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Team info
Akshit Gupta
India (भारत)
Tao Chen
China (中国)
Cecilia Casolo
Italy (Italia)


The challenge

Globally, 98% of cities with more than 100,000 inhabitants fail to meet the World Health Organization’s air quality guidelines ( PM2.5<25ug/m3 and PM10<50ug/m3). Air pollution is the biggest environmental health risk of our time, killing more 19 thousand people each day throughout the year. Research shows that air pollution is not evenly distributed in a city and can in fact, be up to eight times worse on one end of a city block than another. While most conventional monitoring systems can provide a general sense of a city’s air quality, they are large, stationary, and very few in number. Thus, they cannot account for air pollution variations at the neighbourhood level, where people live, work, and play. As a result,we do not have air quality distribution maps of these cities and no air pollution readings of a localised area. At the same time, more and more individuals and industries utilising fleet management are engaging in the purchase of vehicle tracker devices, mainly to prevent car theft and monitoring driving habits. These devices costing about €10 contain the basic hardware needed to build a wireless sensor network.

The solution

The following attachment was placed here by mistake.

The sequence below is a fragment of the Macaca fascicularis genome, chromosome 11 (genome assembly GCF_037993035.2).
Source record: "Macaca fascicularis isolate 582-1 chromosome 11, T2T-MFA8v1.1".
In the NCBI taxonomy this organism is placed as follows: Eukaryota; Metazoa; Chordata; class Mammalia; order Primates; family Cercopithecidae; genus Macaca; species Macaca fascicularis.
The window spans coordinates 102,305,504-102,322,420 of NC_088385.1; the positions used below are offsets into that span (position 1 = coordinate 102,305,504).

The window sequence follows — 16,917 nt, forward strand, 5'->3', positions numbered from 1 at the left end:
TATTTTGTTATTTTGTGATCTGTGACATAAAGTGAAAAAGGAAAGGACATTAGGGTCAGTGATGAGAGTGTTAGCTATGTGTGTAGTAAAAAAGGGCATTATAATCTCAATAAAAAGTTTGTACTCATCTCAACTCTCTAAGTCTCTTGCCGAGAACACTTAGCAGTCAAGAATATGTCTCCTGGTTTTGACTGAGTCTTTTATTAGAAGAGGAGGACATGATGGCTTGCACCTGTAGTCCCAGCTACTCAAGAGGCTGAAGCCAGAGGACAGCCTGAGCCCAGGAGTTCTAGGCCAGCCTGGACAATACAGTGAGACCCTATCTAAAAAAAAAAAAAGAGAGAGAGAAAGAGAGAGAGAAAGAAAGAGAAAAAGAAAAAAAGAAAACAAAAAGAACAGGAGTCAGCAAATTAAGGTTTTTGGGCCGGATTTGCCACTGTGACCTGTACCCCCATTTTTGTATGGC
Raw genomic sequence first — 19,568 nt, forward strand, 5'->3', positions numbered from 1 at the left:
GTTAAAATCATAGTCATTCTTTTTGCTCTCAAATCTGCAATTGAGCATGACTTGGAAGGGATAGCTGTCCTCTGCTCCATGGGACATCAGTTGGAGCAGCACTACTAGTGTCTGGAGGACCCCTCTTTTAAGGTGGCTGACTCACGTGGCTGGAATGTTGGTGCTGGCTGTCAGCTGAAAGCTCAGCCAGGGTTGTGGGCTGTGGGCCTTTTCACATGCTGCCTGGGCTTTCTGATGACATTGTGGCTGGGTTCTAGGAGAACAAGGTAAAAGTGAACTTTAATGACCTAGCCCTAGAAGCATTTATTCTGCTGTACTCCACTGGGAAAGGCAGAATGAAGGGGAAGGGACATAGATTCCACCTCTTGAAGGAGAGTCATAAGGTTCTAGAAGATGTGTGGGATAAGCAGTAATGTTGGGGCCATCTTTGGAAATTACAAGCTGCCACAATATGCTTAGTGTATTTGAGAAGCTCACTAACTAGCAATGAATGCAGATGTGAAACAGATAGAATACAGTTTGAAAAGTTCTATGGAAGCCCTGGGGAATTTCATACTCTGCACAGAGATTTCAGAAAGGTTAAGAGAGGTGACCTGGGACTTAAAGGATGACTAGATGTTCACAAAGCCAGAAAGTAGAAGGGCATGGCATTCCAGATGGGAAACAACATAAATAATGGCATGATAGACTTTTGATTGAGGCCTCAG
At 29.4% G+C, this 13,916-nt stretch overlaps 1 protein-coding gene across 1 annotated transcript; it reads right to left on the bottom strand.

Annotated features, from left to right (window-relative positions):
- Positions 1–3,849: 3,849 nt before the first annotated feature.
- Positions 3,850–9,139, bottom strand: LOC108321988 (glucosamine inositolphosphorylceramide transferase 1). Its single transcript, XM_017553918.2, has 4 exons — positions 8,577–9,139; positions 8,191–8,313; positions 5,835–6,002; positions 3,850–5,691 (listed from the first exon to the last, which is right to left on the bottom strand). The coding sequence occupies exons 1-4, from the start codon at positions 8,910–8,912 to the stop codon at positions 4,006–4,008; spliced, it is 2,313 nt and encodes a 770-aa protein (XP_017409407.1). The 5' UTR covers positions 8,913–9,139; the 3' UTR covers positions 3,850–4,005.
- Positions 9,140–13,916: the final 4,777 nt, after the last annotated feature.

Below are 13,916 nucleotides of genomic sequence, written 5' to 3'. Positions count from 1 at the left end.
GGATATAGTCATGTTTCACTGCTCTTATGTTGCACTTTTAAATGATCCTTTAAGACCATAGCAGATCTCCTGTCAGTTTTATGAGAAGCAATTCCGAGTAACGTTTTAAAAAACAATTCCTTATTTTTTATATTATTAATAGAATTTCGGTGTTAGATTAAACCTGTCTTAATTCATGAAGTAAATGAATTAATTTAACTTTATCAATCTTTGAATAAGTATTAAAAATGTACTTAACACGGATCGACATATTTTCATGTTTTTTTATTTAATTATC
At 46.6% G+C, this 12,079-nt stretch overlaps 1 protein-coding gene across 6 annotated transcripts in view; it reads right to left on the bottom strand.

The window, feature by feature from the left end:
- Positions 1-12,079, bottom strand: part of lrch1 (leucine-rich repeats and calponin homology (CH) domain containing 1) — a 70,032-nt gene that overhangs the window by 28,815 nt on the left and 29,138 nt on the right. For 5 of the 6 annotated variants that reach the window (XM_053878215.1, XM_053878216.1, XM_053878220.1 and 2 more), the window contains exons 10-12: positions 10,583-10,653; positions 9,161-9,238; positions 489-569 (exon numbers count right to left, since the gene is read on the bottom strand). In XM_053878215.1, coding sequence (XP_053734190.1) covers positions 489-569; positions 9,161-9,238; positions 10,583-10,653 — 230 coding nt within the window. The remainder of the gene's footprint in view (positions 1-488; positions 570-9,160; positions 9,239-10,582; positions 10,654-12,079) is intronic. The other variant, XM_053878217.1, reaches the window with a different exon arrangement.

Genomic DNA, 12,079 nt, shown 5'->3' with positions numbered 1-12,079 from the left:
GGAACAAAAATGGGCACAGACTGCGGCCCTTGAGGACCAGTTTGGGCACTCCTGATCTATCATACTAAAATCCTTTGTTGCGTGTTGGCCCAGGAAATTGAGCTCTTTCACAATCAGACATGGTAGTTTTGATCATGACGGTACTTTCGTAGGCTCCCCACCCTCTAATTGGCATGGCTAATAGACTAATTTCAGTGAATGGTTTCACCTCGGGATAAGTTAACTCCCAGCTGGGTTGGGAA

We propose a sensor network of air quality monitoring devices which is relatively inexpensive (€20), self-powered and small enough to be attachable to any moving infrastructure (deployed on cars, buses, etc.). Respire will be an IoT device that consists of particulate matter counters: PM 2.5 and PM 10, three gas sensors CO, NO and Ozone, 6W solar panel with an ultracapacitor, GPS for location and LoRa module for reporting data. This device offers twin benefits: (i) for individuals and industries, it functions as a traditional vehicle tracker for fleet management and vehicle theft (ii) for governmental organisations, it provides a highly localised air quality index(AQI) of a particular area using the sensors. Further, being deployed on mobile infrastructure, makes it suitable to send air pollution data of the updated location as the vehicle moves. These sensors, forming an interconnected network of nodes, are used to build a pollution map of the entire city. Thus, providing data in real time and at high spatial resolution . By overlaying this live environmental data with live transportation data, we can modify our traffic through adaptive and intelligent traffic signaling to reduce emission, and reduce air pollution concentration levels in extremely targeted areas. The same insights are also fed to a forecasting model along with various atmospheric parameters to suggest healthy routes and timings with the least pollution levels to the general public and bicyclists.

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